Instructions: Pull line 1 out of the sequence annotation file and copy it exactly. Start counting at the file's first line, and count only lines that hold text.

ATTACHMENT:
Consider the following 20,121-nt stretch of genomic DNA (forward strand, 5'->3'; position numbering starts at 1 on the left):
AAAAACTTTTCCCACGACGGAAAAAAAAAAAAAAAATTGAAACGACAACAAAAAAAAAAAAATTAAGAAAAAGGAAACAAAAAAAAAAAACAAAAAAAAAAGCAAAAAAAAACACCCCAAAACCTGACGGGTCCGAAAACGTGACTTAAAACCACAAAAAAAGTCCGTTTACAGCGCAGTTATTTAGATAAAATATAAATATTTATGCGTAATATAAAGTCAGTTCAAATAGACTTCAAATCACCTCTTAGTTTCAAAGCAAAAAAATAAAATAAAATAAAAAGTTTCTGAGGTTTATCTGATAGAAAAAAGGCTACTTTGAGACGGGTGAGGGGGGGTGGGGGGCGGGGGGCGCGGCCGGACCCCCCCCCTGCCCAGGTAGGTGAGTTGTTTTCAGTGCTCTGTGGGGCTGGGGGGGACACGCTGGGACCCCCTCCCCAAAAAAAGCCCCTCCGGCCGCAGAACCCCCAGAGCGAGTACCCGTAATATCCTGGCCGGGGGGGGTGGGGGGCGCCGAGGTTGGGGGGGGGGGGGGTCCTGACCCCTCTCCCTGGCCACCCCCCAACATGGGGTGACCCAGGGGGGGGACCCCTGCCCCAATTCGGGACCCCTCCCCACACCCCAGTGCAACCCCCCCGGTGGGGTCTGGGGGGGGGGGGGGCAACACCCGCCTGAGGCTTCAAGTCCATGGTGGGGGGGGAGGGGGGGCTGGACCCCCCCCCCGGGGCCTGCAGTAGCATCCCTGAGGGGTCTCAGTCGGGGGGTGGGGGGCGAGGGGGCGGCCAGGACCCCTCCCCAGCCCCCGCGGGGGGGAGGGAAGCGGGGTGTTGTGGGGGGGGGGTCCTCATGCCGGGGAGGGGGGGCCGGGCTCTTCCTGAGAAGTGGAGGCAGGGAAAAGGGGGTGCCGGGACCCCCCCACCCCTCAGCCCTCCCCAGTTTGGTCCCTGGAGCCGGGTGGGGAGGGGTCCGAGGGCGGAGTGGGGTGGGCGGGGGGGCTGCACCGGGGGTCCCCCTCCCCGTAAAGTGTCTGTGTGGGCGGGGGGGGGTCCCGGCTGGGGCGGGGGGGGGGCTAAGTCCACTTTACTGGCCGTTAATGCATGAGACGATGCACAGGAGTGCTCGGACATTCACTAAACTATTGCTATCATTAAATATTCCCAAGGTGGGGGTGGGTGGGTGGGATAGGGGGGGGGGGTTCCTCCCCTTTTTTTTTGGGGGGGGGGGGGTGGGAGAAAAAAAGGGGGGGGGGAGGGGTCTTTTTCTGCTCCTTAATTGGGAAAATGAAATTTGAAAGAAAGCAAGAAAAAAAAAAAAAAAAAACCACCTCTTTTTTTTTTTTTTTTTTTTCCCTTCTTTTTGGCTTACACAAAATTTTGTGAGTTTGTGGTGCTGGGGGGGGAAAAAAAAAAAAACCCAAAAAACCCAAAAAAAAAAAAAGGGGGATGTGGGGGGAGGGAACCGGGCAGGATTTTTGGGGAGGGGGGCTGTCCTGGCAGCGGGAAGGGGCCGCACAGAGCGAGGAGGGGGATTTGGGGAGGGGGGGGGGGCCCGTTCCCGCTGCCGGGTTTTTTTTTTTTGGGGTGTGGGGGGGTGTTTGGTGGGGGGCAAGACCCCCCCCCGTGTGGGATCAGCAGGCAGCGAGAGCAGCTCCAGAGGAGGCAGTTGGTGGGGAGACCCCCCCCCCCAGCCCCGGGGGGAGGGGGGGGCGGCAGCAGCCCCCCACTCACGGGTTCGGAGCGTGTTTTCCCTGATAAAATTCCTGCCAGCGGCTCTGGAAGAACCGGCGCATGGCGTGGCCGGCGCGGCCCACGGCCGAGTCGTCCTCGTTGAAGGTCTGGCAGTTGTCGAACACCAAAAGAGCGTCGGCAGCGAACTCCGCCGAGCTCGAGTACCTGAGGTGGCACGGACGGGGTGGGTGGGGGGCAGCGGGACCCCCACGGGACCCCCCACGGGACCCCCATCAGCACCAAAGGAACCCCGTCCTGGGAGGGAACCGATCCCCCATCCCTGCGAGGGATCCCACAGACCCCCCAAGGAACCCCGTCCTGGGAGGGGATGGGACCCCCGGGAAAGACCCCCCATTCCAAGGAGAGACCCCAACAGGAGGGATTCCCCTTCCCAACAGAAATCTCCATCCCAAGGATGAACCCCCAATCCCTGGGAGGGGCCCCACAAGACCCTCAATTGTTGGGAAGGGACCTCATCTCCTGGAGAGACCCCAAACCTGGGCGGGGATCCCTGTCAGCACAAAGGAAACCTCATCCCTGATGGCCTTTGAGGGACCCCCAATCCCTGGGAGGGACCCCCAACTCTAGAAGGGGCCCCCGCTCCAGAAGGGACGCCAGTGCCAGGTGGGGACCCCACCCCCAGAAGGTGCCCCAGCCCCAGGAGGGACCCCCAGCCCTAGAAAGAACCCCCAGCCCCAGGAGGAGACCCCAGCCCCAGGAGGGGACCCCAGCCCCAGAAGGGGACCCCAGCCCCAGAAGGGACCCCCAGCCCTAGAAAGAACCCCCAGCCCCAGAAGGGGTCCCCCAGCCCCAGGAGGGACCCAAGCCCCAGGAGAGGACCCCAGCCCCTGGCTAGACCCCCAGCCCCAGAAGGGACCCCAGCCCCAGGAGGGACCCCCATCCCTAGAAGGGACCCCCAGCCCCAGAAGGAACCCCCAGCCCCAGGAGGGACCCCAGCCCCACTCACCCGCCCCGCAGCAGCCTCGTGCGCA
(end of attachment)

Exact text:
Consider the following 20,121-nt stretch of genomic DNA (forward strand, 5'->3'; position numbering starts at 1 on the left):